Buckwheat is a real symbol of healthy food, and it contains more than 50 valuable substances. This cereal is one of the leaders in vegetable protein content (more only in legumes). Moreover, the protein is well absorbed.
Buckwheat is the seeds of common buckwheat. The word “buckwheat” comes from an abbreviated version of “Greek groats” since it supposedly came to Russia from Greece.
The plant is widespread throughout the world and is considered an ancient culture. Its homeland is India and Nepal, where this cereal began to be specially grown 4 thousand years ago. Further, it was introduced to Asia, spread to the Middle East, and came to Europe around the 16th century.
Due to the active trade in buckwheat between different countries, it was called differently; for example, in Italy and Greece, “Turkish grain” and France and Portugal are “Arab.”
In India, buckwheat is still of great cultural importance. During the Navaratri religious festival, Hindus can eat only certain vegetables, buckwheat, and other cereals. And in Nepal, buckwheat seeds are dried and gnawed as a snack, as we have sunflower seeds.
This cereal is also considered an important honey plant – the famous honey with a peculiar smell and taste is made from buckwheat nectar.
The composition and calorie content of buckwheat
The seed of the plant contains a large amount of protein, which is typical for all cereal crops. But its proteins are special. They contain an increased amount of special amino acids – lysine and methionine, which make them very easily absorbed.
- Caloric content 308 kcal
- Proteins 12.6 g
- Fat 3.3 g
- Carbohydrates 57.1 g
The benefits of buckwheat
Buckwheat is one of the richest in protein cereals. In this sense, it is second only to peas. Buckwheat proteins contain many amino acids: lysine, tryptophan, which are necessary for the synthesis of their own proteins in the body. Therefore, buckwheat is of such great importance for vegetarians as a partial replacement for meat food.
Also, buckwheat is rich in starch – a carbohydrate that feeds the body. The fiber in the composition gives a long feeling of satiety, so this cereal is a favorite of many diets. With constipation, the same fiber helps to increase peristalsis and improve digestion. Although in large quantities, buckwheat has the opposite effect.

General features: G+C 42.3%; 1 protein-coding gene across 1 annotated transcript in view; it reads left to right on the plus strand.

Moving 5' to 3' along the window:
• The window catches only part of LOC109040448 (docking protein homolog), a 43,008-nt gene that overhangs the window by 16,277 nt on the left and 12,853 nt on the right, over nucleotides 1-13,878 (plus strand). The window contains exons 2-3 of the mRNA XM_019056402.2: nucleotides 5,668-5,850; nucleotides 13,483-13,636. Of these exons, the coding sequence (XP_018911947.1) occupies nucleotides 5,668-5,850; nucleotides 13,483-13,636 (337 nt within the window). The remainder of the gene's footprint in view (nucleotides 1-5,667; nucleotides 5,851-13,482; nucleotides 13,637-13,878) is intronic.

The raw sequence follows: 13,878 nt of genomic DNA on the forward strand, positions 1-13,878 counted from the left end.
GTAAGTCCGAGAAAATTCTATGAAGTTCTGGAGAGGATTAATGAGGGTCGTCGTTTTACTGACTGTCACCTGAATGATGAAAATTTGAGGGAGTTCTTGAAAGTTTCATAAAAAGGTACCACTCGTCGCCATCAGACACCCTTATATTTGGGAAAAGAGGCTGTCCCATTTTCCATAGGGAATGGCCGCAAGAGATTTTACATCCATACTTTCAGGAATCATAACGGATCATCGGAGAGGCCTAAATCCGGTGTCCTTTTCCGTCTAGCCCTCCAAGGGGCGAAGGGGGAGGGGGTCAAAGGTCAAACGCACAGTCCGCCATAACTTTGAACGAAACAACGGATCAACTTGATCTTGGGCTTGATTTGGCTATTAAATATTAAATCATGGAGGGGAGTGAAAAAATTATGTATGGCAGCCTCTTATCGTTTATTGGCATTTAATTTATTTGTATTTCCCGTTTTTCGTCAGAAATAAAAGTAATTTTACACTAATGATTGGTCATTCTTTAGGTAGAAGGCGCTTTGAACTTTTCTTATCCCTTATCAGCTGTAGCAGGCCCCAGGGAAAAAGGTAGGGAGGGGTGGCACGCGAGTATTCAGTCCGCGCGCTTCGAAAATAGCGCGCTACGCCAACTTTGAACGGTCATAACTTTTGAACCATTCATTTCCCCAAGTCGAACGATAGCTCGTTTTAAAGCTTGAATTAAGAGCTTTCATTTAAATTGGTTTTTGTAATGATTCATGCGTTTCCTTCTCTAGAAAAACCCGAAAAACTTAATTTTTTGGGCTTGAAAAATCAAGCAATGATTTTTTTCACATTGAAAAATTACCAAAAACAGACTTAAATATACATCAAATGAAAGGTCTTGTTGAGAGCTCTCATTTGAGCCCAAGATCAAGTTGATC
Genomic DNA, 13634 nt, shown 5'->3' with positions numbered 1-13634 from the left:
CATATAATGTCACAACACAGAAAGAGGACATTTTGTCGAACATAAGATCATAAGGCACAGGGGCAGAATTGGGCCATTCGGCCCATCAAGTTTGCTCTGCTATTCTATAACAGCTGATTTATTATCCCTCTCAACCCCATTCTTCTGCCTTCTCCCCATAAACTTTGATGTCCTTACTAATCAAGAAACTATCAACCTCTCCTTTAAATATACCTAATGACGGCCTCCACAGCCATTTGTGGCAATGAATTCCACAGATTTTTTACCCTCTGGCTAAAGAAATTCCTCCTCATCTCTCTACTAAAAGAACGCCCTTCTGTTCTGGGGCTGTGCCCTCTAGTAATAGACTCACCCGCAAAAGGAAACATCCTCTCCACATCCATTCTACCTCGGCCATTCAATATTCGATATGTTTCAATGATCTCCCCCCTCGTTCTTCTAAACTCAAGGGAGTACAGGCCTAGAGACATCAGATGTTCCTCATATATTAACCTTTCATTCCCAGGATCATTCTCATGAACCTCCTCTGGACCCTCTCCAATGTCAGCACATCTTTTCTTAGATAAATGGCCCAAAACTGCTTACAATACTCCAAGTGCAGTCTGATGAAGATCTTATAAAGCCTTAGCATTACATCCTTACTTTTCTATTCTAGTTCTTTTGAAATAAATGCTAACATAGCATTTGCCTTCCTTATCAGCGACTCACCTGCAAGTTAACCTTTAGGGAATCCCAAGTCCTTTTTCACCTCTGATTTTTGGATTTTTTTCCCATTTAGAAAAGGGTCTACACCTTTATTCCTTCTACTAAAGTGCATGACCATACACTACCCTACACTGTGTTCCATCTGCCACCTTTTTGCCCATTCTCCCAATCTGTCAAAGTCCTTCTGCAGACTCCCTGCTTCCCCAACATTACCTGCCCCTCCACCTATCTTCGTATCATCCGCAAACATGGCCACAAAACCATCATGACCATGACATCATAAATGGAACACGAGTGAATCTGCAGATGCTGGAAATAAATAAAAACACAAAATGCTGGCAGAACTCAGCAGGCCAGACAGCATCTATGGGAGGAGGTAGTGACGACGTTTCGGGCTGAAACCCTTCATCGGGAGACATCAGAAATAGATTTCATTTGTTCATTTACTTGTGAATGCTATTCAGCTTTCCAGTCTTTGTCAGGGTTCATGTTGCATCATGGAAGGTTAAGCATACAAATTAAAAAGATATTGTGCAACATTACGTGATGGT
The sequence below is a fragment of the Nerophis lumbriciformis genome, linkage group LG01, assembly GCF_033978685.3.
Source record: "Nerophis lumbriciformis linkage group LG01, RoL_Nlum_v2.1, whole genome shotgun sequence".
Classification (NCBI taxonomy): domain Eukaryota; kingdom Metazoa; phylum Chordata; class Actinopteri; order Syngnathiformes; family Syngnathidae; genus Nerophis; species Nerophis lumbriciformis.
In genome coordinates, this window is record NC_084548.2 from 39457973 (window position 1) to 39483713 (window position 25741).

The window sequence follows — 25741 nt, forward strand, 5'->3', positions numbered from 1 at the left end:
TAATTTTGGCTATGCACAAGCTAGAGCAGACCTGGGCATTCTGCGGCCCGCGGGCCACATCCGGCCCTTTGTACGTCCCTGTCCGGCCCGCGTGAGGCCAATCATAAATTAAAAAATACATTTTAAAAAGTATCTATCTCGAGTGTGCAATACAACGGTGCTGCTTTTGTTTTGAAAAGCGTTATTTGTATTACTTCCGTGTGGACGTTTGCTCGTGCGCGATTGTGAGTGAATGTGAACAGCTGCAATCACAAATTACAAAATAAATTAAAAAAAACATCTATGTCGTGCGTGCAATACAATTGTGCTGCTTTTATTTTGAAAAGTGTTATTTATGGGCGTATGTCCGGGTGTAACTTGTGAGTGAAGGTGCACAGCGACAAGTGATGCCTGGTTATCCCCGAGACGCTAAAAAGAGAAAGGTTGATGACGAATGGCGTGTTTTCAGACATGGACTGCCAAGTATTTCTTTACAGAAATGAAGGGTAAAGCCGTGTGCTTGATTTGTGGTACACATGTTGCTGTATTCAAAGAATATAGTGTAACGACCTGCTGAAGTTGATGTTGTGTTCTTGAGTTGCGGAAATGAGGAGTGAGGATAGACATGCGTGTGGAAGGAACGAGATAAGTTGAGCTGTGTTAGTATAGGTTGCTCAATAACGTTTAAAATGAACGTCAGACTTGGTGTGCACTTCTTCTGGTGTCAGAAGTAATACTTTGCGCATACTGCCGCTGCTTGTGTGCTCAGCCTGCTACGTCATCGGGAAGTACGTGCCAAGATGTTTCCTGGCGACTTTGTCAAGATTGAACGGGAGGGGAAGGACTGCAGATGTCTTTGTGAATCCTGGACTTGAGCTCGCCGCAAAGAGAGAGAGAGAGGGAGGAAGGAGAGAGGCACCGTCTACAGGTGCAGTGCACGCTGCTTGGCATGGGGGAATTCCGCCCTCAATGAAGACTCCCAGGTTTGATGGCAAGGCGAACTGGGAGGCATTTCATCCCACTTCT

Buckwheat is one of the few bowls of cereal that contain choline, a B vitamin essential for the nervous system to function. Some scientists believe that this cereal even reduces the risk of cancer due to its high concentration of flavonoids. These substances inhibit the growth of cancer cells.
Buckwheat contains many other B vitamins and fat-soluble vitamins E and K, which are absorbed only together with fats.
With moderate consumption of buckwheat, usually, there are no problems. For some people, these grains causes allergic reactions.
In large quantities, buckwheat can increase constipation if a person is prone to this. On the contrary, after food poisoning, buckwheat is a rather “easy” product to start eating again.
The use of buckwheat in medicine
The benefits of this cereal in nutrition are invaluable. Especially known are “buckwheat diets,” in which they eat one buckwheat and kefir. Of course, any mono-diet is extremely harmful since it does not provide the body with all the necessary substances. But if you include buckwheat in your main diet, it really helps you lose weight. Cereal provides the body with proteins, and the feeling of hunger does not arise so quickly.
In classical medicine, many preparations are made based on cereal. Simultaneously, many parts of the plant are harvested: flowers, leaves, and stems. Pharmacists get the substance rutin from the herbaceous part, and flowers are used to produce herbal preparations. Rutin is used to treat vitamin P deficiency and improve vascular permeability, which is impaired in many diseases – hypertension, rheumatism, and others.